A12 widening project in Essex plans revealed | Echo
Once completed, motorists travelling on this section of the A12 each day are expected to save as much as 1.5 hours every week.
The government adds that with capacity increased by 50 per cent, the impact on other road users of incidents like breakdowns or collisions – that can lead to delays – will also be reduced.
Other major improvements include the construction of two major bypasses at Rivenhall End and to the north of Kelvedon.
These will help to take heavy goods vehicles away from minor roads and local villages. Junctions will also be upgraded to help traffic enter and exit the A12 safely.
Traffic modelling data shows the section of the A12 between J19 at Boreham Interchange to Junction 25 at Marks Tey carries a very high volume of traffic with up to 90,000 vehicles using it every day.
The connection to the major ports at Harwich and Felixstowe also means heavy goods vehicles account for a higher proportion of traffic than on most major roads.
Freight makes up between nine per cent and 12 per cent of all traffic on this part of the A12 – that is almost double the national figure of five per cent on most routes.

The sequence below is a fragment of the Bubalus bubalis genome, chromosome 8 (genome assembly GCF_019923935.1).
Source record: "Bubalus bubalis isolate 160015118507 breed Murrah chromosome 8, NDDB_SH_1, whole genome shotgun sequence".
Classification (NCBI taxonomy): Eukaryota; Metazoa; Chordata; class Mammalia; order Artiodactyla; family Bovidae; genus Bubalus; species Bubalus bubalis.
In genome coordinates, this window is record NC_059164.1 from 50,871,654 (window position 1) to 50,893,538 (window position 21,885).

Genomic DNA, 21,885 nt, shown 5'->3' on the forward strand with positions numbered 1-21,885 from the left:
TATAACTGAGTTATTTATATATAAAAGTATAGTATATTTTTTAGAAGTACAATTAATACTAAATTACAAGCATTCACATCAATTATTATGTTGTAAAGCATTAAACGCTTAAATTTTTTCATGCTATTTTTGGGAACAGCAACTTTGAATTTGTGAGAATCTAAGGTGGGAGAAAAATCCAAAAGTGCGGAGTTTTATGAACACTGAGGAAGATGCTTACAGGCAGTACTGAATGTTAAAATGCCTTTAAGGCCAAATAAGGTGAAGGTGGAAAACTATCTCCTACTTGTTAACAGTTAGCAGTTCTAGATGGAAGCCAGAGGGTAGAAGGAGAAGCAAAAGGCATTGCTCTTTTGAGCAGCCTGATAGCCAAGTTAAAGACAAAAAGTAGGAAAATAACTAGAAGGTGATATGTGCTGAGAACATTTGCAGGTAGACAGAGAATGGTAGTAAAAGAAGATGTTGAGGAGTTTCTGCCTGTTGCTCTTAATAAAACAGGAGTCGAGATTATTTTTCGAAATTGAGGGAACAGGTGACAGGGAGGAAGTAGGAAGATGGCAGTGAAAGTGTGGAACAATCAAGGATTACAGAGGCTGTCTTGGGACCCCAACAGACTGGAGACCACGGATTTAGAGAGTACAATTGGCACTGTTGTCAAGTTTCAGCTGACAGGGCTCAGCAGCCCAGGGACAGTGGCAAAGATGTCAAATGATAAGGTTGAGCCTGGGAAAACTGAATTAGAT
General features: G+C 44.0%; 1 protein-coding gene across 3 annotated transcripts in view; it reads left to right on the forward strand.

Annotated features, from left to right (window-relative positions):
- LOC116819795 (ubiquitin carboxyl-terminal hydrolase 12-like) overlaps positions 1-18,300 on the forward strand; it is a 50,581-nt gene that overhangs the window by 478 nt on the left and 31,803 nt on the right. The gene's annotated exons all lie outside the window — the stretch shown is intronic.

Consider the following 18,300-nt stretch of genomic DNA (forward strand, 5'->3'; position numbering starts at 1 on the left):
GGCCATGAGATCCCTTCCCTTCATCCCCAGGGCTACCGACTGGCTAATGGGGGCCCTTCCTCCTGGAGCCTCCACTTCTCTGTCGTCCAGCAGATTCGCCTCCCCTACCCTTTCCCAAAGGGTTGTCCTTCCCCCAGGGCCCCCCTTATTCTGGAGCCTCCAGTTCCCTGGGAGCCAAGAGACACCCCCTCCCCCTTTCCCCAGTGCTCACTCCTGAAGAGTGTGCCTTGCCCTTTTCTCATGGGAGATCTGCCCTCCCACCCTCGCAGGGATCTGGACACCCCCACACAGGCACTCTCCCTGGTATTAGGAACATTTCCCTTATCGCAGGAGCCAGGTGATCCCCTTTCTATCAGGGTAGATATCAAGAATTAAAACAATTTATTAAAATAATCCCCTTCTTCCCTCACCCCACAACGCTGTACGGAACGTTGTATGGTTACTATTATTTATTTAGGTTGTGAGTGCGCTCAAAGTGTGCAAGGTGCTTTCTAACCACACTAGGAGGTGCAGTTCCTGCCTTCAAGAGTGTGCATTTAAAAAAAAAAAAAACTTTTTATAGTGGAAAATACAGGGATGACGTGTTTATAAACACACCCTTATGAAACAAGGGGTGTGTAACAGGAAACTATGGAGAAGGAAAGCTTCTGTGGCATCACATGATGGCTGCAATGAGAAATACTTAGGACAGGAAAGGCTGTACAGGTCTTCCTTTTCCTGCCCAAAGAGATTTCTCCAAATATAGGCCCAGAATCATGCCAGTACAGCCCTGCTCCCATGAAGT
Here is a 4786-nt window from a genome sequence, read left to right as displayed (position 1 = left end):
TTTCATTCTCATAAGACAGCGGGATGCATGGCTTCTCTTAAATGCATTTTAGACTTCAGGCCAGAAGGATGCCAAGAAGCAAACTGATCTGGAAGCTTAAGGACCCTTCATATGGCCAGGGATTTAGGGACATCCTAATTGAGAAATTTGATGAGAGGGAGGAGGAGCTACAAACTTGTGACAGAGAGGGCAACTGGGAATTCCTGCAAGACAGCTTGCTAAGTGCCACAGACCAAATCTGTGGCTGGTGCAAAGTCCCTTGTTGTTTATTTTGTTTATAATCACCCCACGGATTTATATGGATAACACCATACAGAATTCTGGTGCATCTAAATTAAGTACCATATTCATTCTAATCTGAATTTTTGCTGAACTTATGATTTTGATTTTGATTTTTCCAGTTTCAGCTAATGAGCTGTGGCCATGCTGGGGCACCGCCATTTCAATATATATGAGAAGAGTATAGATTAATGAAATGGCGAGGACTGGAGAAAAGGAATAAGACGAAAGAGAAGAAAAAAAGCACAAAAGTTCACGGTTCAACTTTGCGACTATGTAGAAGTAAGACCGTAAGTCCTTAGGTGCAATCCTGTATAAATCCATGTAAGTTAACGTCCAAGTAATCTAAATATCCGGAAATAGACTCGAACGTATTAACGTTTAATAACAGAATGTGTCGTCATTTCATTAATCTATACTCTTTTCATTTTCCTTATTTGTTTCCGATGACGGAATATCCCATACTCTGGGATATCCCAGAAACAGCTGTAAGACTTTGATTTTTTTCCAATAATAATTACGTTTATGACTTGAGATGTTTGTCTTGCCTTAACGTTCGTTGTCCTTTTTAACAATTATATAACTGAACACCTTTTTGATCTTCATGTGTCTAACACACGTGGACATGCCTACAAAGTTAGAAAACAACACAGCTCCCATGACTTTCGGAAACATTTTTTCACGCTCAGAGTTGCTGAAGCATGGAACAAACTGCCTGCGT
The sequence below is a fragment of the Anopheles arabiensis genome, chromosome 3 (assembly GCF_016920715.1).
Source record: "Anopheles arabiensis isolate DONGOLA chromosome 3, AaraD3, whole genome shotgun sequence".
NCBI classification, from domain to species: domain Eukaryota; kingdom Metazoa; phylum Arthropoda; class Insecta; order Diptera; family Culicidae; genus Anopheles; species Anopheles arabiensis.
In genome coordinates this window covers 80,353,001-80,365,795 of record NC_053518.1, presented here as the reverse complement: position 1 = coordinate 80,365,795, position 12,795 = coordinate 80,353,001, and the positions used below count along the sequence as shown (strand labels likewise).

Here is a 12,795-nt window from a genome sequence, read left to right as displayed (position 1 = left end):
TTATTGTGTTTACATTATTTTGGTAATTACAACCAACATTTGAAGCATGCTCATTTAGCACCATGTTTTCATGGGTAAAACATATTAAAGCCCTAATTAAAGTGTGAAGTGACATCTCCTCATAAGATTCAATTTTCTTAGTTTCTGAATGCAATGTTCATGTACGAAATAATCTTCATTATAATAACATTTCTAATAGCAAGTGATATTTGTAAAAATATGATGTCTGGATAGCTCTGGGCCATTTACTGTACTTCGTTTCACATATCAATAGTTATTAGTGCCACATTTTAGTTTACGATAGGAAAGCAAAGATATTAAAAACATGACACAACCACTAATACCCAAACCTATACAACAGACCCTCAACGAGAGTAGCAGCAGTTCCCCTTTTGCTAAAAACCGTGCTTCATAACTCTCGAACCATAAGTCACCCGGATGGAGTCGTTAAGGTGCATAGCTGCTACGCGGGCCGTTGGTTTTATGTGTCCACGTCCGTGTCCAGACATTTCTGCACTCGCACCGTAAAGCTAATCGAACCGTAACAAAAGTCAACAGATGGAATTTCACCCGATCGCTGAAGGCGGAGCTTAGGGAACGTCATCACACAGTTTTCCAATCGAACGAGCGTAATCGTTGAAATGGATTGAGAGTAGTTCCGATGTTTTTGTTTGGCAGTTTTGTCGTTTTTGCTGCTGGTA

The National Highways website suggests work on the project could start this year and be finished in 2027-28.
Marks Tey and Layer councillor Kevin Bentley, who is also the leader of the county council, praised the efforts of Witham MP Dame Priti Patel who fought to secure funding to widen the A12.
“We’ve done lots of campaigning in Messing and Marks Tey,” he said. “Whatever happens, we must make sure there’s as little disruption as possible to residents in the area.”
It is thought the project could slash as much as 90 minutes off commuters’ journeys over a week.
Kelvedon and Feering councillor Paul Thorogood, however, isn’t so optimistic.
He said: “I’ve driven all over the world including in Los Angeles and Toronto where they keep adding new lanes to their main highways and it doesn’t get rid of the traffic problems.”
Mr Thorogood admitted “the existing junctions need improving” but feels widening the road is a move in the wrong direction.
“We should be investing more into public transport to get people out of their cars and into trains and buses,” he added.